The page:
Eastbourne gym offers free membership to veterans with PTSD

Ben Mead from Eastbourne who is setting up an ex-military social group ENGSUS00120120409121728
Ben Mead from Eastbourne who is setting up an ex-military social group ENGSUS00120120409121728

A former soldier in the Royal Electrical and Mechanical Engineers (REME) is one of the first to take advantage of Duncan Bannatyne’s offer of free membership for veterans with PTSD.

Ben Mead, 39, joined the Forces in 1998 and has been deployed to Iraq, Kosovo and Afghanistan in his time serving the country. During his time in the military, Ben developed complex PTSD from experiences that are too harrowing for him to discuss to this day.

Alongside his membership at Bannatyne Eastbourne, Ben has also received support from well-known charities Combat Stress, Help for Heroes and Waterloo Uncovered, all of which support veterans with their recovery.

Speaking about his time in the military, Ben said, “In my eyes, I went to war and never came home; it changed me as a person. I’ve seen things that I’ve never got over and never will do, I still have night terrors and it has had a huge impact on my life.

“My condition often means I have a lot of pent up energy, almost hanging over me like a black cloud. The membership at Bannatyne’s has given me a way to release the excess energy and gives me something to focus on.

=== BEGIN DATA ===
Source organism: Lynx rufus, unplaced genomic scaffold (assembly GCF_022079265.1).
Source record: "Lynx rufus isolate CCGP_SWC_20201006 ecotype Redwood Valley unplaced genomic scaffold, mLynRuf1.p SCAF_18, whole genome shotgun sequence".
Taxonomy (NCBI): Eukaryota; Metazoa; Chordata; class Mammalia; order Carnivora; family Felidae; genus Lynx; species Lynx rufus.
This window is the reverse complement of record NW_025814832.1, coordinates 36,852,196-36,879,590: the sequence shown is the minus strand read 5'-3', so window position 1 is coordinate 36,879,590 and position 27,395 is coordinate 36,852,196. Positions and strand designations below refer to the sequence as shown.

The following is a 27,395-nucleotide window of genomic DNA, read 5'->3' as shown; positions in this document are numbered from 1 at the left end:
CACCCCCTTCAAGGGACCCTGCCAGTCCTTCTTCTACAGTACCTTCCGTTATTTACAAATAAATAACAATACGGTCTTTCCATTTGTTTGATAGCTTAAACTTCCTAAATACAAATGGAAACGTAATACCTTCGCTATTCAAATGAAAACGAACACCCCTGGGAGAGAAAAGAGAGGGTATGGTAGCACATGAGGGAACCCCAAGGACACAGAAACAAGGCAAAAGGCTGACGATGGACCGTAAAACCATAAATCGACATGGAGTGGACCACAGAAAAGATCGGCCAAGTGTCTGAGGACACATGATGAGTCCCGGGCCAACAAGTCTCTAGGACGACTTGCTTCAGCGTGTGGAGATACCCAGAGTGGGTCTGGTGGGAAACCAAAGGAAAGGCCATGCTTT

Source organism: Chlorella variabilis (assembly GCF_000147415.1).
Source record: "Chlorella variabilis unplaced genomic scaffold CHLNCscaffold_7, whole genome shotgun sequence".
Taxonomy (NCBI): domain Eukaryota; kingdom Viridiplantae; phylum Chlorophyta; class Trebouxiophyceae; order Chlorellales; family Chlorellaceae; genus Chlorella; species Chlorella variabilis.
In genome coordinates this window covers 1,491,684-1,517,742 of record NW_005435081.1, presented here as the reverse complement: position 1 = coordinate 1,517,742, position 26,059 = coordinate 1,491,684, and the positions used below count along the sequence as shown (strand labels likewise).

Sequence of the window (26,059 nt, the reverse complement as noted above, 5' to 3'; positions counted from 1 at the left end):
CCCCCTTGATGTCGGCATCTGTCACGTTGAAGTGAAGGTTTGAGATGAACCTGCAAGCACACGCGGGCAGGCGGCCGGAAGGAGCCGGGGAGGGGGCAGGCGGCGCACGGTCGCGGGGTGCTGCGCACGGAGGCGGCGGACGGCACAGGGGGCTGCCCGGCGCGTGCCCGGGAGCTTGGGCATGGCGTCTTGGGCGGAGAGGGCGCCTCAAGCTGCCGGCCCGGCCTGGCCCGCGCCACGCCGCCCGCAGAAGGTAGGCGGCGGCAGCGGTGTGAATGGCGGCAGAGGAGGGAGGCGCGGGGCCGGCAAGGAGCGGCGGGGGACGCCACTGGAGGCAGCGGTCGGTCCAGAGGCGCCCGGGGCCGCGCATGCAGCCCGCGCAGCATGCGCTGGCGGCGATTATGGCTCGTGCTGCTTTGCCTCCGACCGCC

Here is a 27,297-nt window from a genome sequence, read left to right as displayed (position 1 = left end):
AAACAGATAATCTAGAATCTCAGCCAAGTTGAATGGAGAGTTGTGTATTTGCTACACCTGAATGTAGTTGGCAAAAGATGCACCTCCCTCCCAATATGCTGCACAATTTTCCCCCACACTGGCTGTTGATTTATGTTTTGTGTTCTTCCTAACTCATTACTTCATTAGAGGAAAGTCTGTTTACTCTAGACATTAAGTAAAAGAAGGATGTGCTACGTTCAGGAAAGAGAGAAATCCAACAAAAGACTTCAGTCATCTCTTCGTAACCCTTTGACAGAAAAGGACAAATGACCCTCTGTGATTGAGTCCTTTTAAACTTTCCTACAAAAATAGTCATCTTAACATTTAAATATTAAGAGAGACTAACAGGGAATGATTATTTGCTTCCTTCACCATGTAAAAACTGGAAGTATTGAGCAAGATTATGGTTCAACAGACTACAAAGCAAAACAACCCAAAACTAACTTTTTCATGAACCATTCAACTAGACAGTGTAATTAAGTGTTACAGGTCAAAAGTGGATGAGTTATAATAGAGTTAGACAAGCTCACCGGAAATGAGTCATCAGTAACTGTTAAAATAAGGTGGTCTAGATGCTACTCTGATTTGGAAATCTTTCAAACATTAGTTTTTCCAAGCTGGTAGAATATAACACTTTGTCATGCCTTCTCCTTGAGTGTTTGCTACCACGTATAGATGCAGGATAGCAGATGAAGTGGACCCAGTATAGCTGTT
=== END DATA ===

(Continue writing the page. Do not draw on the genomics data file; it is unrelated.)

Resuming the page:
“I’m a part of the Armed Forces PARA Snowsports Team (AFPST), taking part in Nordic Skiing, and having the gym membership has really helped me to train hard and keep fit.

“I’d like to thank Duncan Bannatyne for this opportunity, but more importantly for recognising those of us that are suffering with hidden injuries means so much to me.”

Duncan Bannatyne offered hundreds of free memberships for veterans with PTSD, with every one of his 72 health clubs across the country taking part.

Duncan’s dad William endured three-and-a-half years in a Japanese prisoner of war camp in the Second World War and was starving to death before ­liberation in 1945.

William, an infantryman in the Argyll and Sutherland Highlanders, had been captured while fighting Japan’s invasion of Malaya and Singapore in 1942.

Duncan said his father was somebody who did not really talk about his time as a prisoner of war but explained that he was very proud of his father’s bravery.